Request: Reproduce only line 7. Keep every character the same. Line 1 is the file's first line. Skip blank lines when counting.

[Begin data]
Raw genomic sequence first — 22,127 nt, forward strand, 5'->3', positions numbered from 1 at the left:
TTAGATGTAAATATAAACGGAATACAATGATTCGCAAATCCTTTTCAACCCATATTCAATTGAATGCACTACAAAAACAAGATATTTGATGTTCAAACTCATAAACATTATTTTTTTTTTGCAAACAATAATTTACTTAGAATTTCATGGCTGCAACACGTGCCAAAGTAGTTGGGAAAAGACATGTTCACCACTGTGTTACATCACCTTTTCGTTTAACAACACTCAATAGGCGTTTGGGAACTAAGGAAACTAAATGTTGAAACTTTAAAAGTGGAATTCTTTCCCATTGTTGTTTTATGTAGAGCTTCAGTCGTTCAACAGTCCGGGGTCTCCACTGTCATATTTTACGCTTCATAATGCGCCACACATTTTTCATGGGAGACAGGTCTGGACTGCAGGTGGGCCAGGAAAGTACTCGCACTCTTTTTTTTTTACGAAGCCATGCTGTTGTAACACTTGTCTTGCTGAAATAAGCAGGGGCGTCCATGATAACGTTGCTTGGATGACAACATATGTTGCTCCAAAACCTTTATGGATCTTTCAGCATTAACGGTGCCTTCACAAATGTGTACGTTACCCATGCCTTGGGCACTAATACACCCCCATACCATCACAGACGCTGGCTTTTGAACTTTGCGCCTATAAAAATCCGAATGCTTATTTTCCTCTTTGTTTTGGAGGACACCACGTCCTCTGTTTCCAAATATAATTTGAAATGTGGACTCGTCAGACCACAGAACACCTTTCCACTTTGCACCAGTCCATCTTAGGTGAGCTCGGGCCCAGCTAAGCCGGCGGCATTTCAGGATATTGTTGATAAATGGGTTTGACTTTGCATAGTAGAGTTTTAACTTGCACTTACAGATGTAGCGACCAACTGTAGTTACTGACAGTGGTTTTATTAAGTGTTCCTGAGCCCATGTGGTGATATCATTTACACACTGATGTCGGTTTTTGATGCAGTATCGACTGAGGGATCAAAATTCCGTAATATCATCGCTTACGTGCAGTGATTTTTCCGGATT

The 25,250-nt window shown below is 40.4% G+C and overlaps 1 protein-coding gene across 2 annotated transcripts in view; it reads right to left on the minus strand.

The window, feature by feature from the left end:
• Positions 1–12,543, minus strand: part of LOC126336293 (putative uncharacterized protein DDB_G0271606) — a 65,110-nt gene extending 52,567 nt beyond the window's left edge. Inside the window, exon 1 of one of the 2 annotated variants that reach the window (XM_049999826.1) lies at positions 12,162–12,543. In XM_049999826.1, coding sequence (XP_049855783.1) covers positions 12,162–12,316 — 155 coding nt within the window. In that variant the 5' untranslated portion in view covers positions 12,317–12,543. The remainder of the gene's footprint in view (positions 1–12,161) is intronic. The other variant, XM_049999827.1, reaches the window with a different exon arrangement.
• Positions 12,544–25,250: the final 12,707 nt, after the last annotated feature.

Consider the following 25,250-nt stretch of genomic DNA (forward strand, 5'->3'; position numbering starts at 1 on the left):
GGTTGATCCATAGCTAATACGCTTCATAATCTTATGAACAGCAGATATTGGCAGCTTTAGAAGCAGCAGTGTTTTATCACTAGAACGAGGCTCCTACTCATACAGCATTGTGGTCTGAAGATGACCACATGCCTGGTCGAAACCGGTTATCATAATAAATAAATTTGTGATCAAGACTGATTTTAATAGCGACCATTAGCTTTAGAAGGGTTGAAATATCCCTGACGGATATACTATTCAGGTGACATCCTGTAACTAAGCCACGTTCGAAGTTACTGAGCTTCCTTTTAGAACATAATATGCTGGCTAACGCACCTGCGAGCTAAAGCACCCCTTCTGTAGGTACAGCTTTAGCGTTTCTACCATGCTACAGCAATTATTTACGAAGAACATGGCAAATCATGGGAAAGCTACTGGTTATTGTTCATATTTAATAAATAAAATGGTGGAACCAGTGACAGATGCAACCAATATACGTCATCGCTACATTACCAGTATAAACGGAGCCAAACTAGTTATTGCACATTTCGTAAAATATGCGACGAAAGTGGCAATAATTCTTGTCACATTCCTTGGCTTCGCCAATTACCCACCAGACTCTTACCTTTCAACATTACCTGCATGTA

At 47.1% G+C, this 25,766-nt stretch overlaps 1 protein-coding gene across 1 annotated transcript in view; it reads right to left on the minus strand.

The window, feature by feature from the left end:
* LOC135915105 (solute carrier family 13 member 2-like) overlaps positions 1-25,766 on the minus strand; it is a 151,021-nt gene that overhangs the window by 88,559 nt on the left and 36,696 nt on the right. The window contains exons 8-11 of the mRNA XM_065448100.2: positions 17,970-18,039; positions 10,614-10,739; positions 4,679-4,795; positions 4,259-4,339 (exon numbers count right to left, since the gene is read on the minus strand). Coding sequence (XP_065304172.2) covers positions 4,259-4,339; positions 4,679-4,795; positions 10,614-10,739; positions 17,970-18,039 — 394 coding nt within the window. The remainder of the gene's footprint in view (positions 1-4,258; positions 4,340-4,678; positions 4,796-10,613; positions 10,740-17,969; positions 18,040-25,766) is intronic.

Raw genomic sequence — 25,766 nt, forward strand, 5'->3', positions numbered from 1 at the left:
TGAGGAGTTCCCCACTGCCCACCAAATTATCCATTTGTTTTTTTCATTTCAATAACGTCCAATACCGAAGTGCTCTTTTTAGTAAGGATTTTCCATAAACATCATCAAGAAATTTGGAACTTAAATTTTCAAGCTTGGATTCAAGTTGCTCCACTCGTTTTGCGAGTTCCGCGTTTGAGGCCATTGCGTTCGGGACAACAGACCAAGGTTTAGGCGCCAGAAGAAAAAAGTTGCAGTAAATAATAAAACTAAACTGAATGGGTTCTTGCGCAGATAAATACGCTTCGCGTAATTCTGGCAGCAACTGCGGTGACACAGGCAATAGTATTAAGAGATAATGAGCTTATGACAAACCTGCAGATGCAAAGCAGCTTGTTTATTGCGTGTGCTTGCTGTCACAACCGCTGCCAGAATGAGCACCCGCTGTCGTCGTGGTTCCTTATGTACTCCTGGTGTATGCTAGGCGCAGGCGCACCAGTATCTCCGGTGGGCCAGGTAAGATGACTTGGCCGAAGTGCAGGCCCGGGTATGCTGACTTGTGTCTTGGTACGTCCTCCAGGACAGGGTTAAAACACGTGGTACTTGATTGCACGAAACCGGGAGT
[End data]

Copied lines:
Consider the following 25,250-nt stretch of genomic DNA (forward strand, 5'->3'; position numbering starts at 1 on the left):